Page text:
Please use this identifier to cite or link to this item:
|Title:||Correlation between Surface Tension and the Bulk Dynamics in Salty Atmospheric Aquatic Droplets||Authors:||Salameh, Anastasia
|Keywords:||Atmospheric aquatic droplets;Water||Category:||Earth and Related Environmental Sciences||Field:||Natural Sciences||Issue Date:||2-Jun-2016||Publisher:||American Chemical Society||Source:||Journal of Physical Chemistry C, 2016, Volume 120, Issue 21, Pages 11508-11518||metadata.dc.doi:||10.1021/acs.jpcc.6b01842||Abstract:||The properties of the liquid-gas interface in the presence of surface-active organic matter, and the bulk response to changes of the resulting surface tension are key factors in assessing cloud microphysics or condensation/evaporation dynamics for atmospheric particles. A fundamental question rises on how we can induce changes in the bulk of an aquatic droplet by varying its surface-activity. The challenging aspect of answering such a question rises from the fact that water exerts complexity in its interactions giving rise to many anomalous properties. Here, we employ molecular dynamics simulations on salty aquatic droplets, associated with new particle formation in the atmosphere. We present a correlation between surface tension and a bulk property like the static dielectric constant, which is closely related to the water activity in Köhler theory of droplet formation and growth. We thus correlate surface to bulk properties. The particles we probe consist of water, salt (ammonium bisulfate), and surface-active organic matter. A particularly useful result of our study is that surface-active organic matter on the surface of a salty droplet can alter the solvent properties of water in terms of water orientation/water activity measured by the static dielectric constant in the bulk.||URI:||http://ktisis.cut.ac.cy/handle/10488/9212||ISSN:||19327447||Rights:||© 2016 American Chemical Society.||Type:||Article|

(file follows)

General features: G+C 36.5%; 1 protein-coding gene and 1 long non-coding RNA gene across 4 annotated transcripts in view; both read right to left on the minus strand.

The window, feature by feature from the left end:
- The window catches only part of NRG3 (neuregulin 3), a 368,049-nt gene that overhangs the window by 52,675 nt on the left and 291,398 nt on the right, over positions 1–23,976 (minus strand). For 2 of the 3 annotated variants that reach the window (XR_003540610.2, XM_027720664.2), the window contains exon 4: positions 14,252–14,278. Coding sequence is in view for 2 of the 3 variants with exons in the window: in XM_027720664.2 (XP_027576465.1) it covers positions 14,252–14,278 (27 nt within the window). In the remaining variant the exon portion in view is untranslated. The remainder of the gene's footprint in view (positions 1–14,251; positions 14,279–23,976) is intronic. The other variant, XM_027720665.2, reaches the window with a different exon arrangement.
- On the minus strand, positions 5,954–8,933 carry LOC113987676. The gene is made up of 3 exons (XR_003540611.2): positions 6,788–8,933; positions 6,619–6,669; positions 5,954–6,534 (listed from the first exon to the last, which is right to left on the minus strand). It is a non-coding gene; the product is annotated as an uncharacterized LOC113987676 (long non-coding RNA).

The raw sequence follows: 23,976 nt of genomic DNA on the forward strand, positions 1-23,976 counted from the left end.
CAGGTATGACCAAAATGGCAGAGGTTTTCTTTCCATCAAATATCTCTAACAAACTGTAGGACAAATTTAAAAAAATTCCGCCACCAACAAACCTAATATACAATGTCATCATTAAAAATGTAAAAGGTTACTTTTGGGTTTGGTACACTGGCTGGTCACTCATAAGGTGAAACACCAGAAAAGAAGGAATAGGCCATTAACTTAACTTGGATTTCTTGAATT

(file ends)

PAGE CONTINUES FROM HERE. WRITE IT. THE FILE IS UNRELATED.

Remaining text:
|Appears in Collections:||Άρθρα/Articles|
Show full item record
Page view(s) 2078
checked on Dec 17, 2018
Items in DSpace are protected by copyright, with all rights reserved, unless otherwise indicated.